Myth or True? Are Drug Tests A Way to Measure Parental Ability?
It is misguided to use positive drug tests to punish a parent who meets all their obligations, treats the child with love and respect, and is not under the influence in the child’s presence. Very little research indicates that a person can use drugs and, by doing so, will lose their ability to parent properly. When the parent’s life begins to get messy because of their addiction, it spills over into the child’s life.
Major Concerns Associated with Child Removal Due to Substance Abuse
The million-dollar question is should the child be removed because their parent is using or abusing drugs and alcohol. Unfortunately, it depends upon whom you ask. In some courtrooms, one dirty drug test is all it takes; in others, they require evidence of other kinds. There are no hard and fast rules regarding how much is too much and when.
Separating from a parent can cause short- and long-term health consequences, including anxiety attacks, headaches, gastrointestinal issues, and stress. It can also affect how the brain works (its architectural structure) when the bond between the primary caregiver and the child is disrupted.
Who Has the Final Word on Removing a Child Based on Alcohol or Drugs in NJ?
The child’s best interests are the priority in the NJ Family Superior Court. The judge is concerned with the physical and mental health of each parent. Are they functioning normally in everyday life? The judge also wants to know if both parents are focused on their child’s needs (physical, emotional, and intellectual). They will assess the parent’s role in the child’s continuing relationship as they grow and mature. If there is evidence of substance abuse, screening may be ordered. Still, usually, it is not the test alone that determines the judge’s decision to remove the child or change visitation.
Criteria Considered by a Judge to Determine Parenting Time/Child Custody Modifications
As previously stated, the judge intervenes when a problem must be solved. If the substance use isn’t abusive and has no effect on the child, the child’s needs are being met, and the parent is making responsible, logical decisions. The judge most likely won’t make any changes in custody.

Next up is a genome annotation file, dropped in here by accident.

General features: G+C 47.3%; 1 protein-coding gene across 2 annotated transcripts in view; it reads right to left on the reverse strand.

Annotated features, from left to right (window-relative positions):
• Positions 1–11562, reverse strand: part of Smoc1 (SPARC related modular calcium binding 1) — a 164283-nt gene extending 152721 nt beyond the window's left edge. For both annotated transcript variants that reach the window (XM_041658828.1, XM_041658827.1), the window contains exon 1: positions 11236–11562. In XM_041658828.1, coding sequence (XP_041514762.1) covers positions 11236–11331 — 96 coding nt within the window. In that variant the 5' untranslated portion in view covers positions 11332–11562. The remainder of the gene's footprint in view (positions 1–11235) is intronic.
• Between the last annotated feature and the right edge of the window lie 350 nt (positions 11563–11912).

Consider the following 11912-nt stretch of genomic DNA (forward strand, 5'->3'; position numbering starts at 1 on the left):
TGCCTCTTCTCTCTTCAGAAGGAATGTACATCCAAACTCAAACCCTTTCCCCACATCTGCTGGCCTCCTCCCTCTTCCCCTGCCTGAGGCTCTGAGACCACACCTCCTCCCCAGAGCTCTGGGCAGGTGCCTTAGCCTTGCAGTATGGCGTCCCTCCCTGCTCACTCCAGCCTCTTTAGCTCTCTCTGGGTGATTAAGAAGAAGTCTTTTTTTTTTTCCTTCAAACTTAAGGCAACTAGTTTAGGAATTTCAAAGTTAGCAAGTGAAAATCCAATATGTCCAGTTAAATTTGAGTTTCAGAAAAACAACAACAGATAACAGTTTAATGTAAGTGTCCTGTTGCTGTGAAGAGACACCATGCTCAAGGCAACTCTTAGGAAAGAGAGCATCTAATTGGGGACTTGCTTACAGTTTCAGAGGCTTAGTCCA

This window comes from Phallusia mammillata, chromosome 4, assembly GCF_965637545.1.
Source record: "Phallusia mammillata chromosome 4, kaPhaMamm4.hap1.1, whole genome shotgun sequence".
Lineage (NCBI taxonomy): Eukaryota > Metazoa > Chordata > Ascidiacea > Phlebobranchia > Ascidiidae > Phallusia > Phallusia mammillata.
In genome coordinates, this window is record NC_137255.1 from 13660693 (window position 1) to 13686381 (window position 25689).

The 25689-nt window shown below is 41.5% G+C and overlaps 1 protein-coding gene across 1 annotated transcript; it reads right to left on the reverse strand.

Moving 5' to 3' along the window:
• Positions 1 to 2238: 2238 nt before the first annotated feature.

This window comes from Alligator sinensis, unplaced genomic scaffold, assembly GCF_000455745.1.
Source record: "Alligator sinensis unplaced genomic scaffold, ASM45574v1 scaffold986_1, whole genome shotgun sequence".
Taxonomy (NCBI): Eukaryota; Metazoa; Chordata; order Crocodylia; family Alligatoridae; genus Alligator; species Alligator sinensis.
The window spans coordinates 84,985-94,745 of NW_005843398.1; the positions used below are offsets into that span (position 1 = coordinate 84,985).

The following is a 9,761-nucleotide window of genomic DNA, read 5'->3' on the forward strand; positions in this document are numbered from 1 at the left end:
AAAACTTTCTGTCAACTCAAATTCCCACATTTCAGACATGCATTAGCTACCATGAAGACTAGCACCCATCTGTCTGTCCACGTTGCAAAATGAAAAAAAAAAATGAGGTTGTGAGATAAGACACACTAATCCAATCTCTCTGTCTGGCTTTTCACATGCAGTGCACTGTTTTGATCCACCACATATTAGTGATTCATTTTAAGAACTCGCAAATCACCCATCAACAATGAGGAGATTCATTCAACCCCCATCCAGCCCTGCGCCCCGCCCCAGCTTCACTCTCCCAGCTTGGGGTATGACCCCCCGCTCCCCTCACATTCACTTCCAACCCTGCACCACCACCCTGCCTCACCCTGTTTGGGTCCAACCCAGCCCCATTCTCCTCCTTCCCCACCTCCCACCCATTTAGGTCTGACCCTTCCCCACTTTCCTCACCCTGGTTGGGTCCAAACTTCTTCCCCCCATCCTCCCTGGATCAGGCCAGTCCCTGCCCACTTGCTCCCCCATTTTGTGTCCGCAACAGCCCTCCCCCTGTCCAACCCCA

For example, suppose Sue Ellen lives with her 12-year-old twin boys, Billy and Bobby, four days a week. She has an affinity for wine. She doesn’t drink around the boys, so they have never seen her drunk. She cooks, shops, drives them to sports practices, everything a mom would do. This is not a problematic picture. However, if she drank all the time, told them to fix themselves supper, and never had anything in the fridge or the cabinets, that would be a horse of another color. When substance use affects a child’s quality of life is typically when a judge steps in.
The situation isn’t black or white. It is possible for someone with a substance abuse problem to have their parenting time changed or converted to supervised visits, but unless the circumstances are dire, certain checks and balances will be created rather than taking away custody altogether.
Seek Support from Our Family Lawyers to Help You Enforce Your Rights after a Child Removal Due to Substance Abuse Accusations in Ridgewood, Caldwell, Wayne, Verona, and Paterson NJ
If you are in a custody battle because you have been accused of substance abuse, the Montanari Law Group is ready to build a case for you to keep your child custody agreement as it stands. Drug tests are not the only proof of your parental capabilities, and we will strategize to create a parental profile that will clear your parenting abilities in Montvale, Wyckoff, Elmwood Park, Haledon, West Milford, Woodland Park, Montclair, Fort Lee, and throughout Passaic, Bergen, and Essex Counties and the greater Northern New Jersey area.
If you are struggling with a former spouse with a substance abuse problem that negatively affects your children, and you want to change your custody agreement, we can offer you the information and representation you need now. The safety of your children weighs heavily on your mind, and we know this is a difficult time. For a confidential free consultation, you can reach us at (973) 233-4396 or contact us online.